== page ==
Throughout most of the Cold War, my father, a U.S. diplomat, served in Hungary, Poland, Czechoslovakia, East Germany and other communist countries, and whenever we drove anywhere therein, we’d see cars being stopped by police as drivers and passengers were made to produce proof of citizenship or more specific political identification.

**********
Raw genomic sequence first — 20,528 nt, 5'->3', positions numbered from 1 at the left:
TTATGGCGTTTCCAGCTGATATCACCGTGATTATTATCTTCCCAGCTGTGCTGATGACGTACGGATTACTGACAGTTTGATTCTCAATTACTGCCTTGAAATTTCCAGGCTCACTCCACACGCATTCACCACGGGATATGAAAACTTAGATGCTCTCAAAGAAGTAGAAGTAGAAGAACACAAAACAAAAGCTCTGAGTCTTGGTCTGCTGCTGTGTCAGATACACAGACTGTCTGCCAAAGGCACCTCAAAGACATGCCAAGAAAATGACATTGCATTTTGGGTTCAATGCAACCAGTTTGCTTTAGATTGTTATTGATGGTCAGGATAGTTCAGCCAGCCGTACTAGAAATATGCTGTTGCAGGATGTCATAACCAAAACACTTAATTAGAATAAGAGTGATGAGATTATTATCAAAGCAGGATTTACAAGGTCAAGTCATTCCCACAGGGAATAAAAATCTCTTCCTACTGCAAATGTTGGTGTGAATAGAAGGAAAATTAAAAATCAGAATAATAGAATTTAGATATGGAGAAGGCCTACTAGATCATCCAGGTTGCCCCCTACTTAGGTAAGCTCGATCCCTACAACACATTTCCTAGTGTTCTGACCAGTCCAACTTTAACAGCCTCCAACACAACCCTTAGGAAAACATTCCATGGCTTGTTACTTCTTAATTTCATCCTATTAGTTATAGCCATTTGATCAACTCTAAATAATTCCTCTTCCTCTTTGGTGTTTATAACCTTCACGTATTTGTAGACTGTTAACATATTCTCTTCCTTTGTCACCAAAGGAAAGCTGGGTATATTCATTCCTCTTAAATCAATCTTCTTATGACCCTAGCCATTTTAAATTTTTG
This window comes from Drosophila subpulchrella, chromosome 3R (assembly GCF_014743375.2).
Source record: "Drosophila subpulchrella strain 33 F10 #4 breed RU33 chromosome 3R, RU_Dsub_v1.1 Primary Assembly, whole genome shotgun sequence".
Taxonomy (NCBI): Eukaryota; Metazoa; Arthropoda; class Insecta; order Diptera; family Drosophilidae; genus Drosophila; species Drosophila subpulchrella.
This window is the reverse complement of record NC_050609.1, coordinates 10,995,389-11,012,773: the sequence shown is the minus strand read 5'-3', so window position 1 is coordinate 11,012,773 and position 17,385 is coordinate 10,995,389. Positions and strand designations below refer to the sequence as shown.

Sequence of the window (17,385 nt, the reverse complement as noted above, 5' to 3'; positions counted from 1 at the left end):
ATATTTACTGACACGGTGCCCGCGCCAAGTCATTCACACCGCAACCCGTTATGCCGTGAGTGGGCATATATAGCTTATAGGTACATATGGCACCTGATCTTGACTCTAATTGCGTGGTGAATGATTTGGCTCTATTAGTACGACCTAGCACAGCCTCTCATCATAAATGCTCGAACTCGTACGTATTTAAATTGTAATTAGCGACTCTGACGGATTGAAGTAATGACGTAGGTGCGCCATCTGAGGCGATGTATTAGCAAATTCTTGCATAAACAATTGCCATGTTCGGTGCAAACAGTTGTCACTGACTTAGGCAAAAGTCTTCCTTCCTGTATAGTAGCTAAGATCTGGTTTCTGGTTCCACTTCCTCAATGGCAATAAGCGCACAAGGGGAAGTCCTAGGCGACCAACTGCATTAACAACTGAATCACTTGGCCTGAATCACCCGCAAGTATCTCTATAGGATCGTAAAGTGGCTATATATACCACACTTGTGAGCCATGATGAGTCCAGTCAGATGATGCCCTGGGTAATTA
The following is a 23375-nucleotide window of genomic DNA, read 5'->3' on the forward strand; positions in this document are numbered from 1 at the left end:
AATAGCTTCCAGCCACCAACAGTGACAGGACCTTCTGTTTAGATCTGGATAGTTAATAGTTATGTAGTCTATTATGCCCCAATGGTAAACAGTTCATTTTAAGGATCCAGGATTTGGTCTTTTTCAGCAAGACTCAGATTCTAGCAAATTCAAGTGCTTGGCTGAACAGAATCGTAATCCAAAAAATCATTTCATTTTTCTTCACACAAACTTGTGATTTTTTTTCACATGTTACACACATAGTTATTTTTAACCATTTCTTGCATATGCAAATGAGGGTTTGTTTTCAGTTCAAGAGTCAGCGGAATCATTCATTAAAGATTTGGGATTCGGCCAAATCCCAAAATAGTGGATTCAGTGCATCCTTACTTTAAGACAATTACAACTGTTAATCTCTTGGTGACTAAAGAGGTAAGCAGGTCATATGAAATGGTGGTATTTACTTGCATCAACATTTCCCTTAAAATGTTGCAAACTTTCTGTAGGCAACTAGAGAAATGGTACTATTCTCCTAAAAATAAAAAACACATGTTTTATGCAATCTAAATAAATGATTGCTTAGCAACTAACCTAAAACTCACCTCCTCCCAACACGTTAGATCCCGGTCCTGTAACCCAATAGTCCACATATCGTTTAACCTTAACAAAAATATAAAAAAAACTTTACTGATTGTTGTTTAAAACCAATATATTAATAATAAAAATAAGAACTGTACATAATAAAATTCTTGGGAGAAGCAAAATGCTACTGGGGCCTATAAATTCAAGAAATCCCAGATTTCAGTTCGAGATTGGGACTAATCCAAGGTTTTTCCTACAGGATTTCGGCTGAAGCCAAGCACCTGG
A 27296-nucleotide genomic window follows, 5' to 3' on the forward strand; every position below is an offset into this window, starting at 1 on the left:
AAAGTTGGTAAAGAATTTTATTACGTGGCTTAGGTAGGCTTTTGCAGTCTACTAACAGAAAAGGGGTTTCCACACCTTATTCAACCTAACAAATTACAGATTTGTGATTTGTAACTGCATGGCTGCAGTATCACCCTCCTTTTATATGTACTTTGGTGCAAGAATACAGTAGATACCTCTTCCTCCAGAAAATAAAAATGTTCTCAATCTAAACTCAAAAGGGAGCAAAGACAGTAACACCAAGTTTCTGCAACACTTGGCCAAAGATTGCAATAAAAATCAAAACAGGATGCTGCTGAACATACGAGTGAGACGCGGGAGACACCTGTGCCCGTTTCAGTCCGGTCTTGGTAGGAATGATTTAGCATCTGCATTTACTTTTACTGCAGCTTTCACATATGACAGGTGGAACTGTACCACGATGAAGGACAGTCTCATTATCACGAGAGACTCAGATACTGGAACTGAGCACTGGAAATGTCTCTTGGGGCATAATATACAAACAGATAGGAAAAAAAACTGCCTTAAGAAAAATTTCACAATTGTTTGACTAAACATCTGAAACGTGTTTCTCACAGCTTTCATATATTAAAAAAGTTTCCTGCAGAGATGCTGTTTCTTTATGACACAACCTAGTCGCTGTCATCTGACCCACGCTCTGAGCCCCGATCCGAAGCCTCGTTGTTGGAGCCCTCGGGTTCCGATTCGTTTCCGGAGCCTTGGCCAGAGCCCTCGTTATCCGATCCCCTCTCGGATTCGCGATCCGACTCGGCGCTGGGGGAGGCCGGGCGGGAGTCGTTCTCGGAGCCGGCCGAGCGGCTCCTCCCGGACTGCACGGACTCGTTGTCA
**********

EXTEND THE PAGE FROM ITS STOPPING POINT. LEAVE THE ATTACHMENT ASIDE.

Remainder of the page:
I remember how safe it felt to have American diplomatic plates. We were never stopped or even waved down, and I knew we never would be.

Now this practice has come to America – on Interstate 95 in Maine, no less. What will come next?

Rhoda Ackerson Weyr